So it was held that purchaser of lots to whom the vendor had stated that there were appurtenant thereto rights as to sewers and a water system could not be deprived by the vendor of the right to make use of such sewer and water systems as existed, Biggs v. Sea Gate Ass'n, 211 N. Y. 482, 105 N. E. 664.
The purchase must obviously be made in reliance on the statement by the vendor in order that the latter be estopped. Poronto v. Sinnott, 89 Vt. 479, 95 Atl. 647.
54. Ford v. Harris, 95 Ga. 97, 22 S. E. 144; Cihak v. Klekr, 117 111. 643, 7 N. E. Ill; Dubuque v. Maloney, 9 Iowa, 450, 74 Am. Dec. 358; Babcock v. Heenan, 193 Mich. 229, 159 N. W. 494; In re Edgewater Road, 13 N. Y. App. Div. 203, affirmed 199 N. Y. 560; In re Sedgwick Ave., 162 N. Y. App. Div. 236, 147 N. Y. Supp. 661.
In Pyper v. Whitman, 32 R. I. 510, 80 Atl. 6, such an effect was denied to the exhibition of a plat, apparently on the theory that it would involve a violation of the "parol evidence" rule. In Dawson v. St. Paul Fire & Marine Ins. Co., 15 Minn. 36, 2 Am. Rep. 139, it was questioned whether the exhibition of a plat should have this effect.
54d. Ante, Sec. 339(h).
Been applied or asserted for the purpose of establishing an easement when the one claiming the easement has made improvements, or otherwise adopted a particular course of action on the assumption that a changed condition already existing in connection with a stream or body of water would be allowed to continue, with the result that the owner of the land on which such condition existed was precluded from changing back to the original condition,54d and one might be estopped to deny the existence of an easement by his conduct in inducing another to make improvements for the purpose of utilizing the supposed easement.54e
In case there is an attempted oral grant of an easement, and the intended grantee makes improvements for the purpose of exercising the easement, equity will recognize and enforce the easement on the theory of what is ordinarily referred to as that of part performance54f but which is essentially the theory of estoppel.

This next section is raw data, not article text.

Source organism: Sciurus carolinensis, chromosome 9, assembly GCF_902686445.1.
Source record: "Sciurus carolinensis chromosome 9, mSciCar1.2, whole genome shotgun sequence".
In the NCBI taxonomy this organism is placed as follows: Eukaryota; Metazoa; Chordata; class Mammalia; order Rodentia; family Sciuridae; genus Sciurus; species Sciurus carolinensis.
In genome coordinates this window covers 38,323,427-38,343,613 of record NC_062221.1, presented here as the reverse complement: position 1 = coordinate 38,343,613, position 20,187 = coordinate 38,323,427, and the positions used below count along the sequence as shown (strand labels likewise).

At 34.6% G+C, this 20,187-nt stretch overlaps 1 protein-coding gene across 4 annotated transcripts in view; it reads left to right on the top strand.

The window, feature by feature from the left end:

54e. See Miller & Lux v. Enterprise Canal & Land Co., 169 Cal. 415, 147 Pac. 567; Morris Canal & Banking Co. v. Diamond Mills Paper Co., 71 N. J. Eq. 481, 64 Atl. 746, 73 N. J. Eq. 414, 75 All. 1101; Smith v. Rowland, 243 Pa. 306, 90 Atl. 183. See cases cited, note to L. R. A. (N. S.) 1916C, at p. 940 et seq.
Ordinarily, however, one's mere acquiescence in the making of improvements by another for the purpose of making a use of the latter's land which involves a violation of a Natural right appertaining to the former's land involves no estoppel to deny the existence of an easement in diminution of such catural right. See Lux v. Haggin, 69 Cal. 255, 10 Pac. 674; Johnson v. Lewis, 13 Conn. 303, 33 Am. Dec. 405; Penn American Plate Glass Co. v. Schwinn, 177 Ind. 645, 98 N. E. 715; Townsend v. Epstein, 93 Md. 537, 52 L. R. A. 409, 86 Am. St. Rep. 441, 49 Atl. 629; Morrill v. St. Anthony Falls Water Power Co., 26 Minn. 222, 37 Am. Rep. 399, 2 N. W. 842; Laird v. Atlantic Coast Sanitary Co., 73 N. J. Eq. 49, 67 Atl. 387; New York Rubber Co. v. Rothery, 107 N. Y. 310, 1 Am. St. Rep. 822, 14 N. E. 269; Lavety v. Arnold, 36 Ore. 84, 57 Pac. 908, 58 Pac. 524; Silver Spring Bleaching & Dyeing Co. v. Wanskuck, 13 R. I. 611.
54f. Ante, Sec. 349(d), notes 44-49.